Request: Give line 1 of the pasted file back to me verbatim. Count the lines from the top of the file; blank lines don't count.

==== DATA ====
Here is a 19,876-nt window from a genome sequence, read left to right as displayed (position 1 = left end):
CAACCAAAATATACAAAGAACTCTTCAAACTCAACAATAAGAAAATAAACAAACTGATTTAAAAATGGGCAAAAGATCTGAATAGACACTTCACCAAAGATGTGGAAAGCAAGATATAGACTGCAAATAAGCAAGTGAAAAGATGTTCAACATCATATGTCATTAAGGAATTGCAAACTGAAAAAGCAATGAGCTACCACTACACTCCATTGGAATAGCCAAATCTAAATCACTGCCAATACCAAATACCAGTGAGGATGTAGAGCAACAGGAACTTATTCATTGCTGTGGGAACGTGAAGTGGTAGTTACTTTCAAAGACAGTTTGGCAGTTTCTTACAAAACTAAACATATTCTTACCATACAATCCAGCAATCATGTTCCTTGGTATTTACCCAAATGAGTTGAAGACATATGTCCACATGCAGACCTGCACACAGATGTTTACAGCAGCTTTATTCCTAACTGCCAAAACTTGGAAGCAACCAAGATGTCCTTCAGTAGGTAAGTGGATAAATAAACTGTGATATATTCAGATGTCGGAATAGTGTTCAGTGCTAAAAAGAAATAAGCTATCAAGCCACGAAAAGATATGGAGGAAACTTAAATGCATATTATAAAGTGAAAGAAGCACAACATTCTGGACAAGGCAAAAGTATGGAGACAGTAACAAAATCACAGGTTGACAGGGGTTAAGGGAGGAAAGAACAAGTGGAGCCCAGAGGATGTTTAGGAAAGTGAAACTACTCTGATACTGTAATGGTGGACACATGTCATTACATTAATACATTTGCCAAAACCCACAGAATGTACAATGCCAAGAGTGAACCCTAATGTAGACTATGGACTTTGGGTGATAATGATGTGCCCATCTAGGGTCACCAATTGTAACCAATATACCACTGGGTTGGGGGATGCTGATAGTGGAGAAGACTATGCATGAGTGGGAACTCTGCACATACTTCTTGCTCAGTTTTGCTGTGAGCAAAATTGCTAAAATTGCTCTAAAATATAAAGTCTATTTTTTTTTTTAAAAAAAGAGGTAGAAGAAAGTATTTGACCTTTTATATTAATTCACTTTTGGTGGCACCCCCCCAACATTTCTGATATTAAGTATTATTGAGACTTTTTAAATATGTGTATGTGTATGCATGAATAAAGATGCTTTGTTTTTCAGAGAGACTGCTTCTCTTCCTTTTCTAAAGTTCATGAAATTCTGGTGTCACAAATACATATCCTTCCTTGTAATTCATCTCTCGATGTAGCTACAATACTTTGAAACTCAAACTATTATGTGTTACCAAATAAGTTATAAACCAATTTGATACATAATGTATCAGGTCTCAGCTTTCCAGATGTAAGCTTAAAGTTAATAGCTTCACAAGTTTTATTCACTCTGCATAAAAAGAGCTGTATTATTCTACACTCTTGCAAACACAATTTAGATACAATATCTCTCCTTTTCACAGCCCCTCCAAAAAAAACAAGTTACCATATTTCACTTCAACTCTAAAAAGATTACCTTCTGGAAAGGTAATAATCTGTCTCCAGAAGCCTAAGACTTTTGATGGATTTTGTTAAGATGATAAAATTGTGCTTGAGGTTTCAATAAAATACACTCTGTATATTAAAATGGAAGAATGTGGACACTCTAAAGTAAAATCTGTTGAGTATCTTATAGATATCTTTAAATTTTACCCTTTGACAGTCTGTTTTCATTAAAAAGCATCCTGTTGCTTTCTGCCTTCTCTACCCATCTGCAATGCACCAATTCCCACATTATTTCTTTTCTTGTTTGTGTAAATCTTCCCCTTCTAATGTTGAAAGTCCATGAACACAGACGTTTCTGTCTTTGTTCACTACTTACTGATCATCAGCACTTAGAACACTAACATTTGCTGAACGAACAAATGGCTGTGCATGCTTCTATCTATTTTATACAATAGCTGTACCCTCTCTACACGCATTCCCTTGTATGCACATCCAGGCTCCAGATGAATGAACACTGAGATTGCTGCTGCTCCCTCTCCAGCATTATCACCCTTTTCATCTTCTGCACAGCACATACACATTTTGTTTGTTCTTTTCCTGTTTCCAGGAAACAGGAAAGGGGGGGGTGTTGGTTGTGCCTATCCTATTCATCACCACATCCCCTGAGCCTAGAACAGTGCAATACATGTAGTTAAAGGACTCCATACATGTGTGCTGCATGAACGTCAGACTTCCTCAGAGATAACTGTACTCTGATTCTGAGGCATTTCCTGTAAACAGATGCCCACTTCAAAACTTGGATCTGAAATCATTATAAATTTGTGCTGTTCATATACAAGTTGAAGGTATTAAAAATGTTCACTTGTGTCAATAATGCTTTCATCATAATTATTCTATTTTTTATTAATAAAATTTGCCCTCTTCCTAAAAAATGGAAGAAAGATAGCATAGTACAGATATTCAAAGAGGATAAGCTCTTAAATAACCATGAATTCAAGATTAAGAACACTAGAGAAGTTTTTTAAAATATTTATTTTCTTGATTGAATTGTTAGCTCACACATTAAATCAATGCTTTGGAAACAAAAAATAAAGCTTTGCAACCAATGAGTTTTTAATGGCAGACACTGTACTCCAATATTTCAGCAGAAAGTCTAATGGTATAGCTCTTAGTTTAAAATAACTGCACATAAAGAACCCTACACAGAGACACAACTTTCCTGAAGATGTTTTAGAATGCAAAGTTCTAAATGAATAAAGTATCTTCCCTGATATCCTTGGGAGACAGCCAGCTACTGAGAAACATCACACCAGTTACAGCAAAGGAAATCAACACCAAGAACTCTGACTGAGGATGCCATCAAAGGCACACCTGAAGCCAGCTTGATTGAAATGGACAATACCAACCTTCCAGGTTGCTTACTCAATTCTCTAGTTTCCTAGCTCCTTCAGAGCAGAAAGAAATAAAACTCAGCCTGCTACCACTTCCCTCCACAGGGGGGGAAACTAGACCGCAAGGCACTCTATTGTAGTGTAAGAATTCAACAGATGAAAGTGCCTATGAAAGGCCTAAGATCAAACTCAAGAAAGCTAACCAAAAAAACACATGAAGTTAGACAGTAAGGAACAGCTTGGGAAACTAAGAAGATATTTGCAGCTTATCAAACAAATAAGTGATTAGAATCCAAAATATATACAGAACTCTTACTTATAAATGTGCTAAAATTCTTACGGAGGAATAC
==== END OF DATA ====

Here is a 19,876-nt window from a genome sequence, read left to right as displayed (position 1 = left end):